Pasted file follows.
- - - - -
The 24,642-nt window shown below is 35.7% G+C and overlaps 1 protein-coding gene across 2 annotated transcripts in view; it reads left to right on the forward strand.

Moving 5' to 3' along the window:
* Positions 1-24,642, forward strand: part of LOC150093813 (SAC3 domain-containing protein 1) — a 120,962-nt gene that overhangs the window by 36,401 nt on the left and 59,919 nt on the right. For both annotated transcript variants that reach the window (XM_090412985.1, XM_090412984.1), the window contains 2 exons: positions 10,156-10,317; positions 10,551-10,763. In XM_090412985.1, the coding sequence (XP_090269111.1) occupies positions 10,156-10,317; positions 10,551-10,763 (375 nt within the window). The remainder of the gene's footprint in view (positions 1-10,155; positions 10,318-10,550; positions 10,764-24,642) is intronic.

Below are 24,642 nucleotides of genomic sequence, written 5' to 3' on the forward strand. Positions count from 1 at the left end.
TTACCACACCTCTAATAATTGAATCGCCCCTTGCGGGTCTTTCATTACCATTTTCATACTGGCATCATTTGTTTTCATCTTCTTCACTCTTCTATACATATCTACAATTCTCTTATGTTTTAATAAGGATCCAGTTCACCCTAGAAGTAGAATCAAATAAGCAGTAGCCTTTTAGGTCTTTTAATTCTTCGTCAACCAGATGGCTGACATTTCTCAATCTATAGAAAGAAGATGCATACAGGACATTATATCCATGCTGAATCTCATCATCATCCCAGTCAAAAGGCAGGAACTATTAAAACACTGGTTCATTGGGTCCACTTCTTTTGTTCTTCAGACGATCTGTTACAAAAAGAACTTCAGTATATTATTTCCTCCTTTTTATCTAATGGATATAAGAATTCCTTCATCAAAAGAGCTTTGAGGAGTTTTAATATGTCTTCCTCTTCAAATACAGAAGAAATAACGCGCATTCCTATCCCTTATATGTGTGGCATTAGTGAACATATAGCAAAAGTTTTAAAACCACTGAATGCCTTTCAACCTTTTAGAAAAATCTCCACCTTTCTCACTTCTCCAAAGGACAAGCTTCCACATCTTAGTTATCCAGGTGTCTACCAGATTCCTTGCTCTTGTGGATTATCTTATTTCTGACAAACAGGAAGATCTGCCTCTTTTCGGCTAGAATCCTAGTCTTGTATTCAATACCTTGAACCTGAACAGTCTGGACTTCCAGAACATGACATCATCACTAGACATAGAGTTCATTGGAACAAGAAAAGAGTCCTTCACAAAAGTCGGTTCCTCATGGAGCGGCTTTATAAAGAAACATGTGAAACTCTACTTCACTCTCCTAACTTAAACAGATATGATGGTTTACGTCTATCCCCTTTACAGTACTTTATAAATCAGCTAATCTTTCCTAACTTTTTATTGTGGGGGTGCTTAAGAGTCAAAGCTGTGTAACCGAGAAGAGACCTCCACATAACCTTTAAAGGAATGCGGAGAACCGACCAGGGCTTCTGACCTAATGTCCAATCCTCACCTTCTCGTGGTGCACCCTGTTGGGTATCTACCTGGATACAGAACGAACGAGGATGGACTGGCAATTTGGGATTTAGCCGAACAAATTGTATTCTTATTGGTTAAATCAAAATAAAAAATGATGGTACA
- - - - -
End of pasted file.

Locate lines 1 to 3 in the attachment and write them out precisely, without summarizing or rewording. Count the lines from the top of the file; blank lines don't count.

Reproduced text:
The 24,642-nt window shown below is 35.7% G+C and overlaps 1 protein-coding gene across 2 annotated transcripts in view; it reads left to right on the forward strand.

Moving 5' to 3' along the window:
* Positions 1-24,642, forward strand: part of LOC150093813 (SAC3 domain-containing protein 1) — a 120,962-nt gene that overhangs the window by 36,401 nt on the left and 59,919 nt on the right. For both annotated transcript variants that reach the window (XM_090412985.1, XM_090412984.1), the window contains 2 exons: positions 10,156-10,317; positions 10,551-10,763. In XM_090412985.1, the coding sequence (XP_090269111.1) occupies positions 10,156-10,317; positions 10,551-10,763 (375 nt within the window). The remainder of the gene's footprint in view (positions 1-10,155; positions 10,318-10,550; positions 10,764-24,642) is intronic.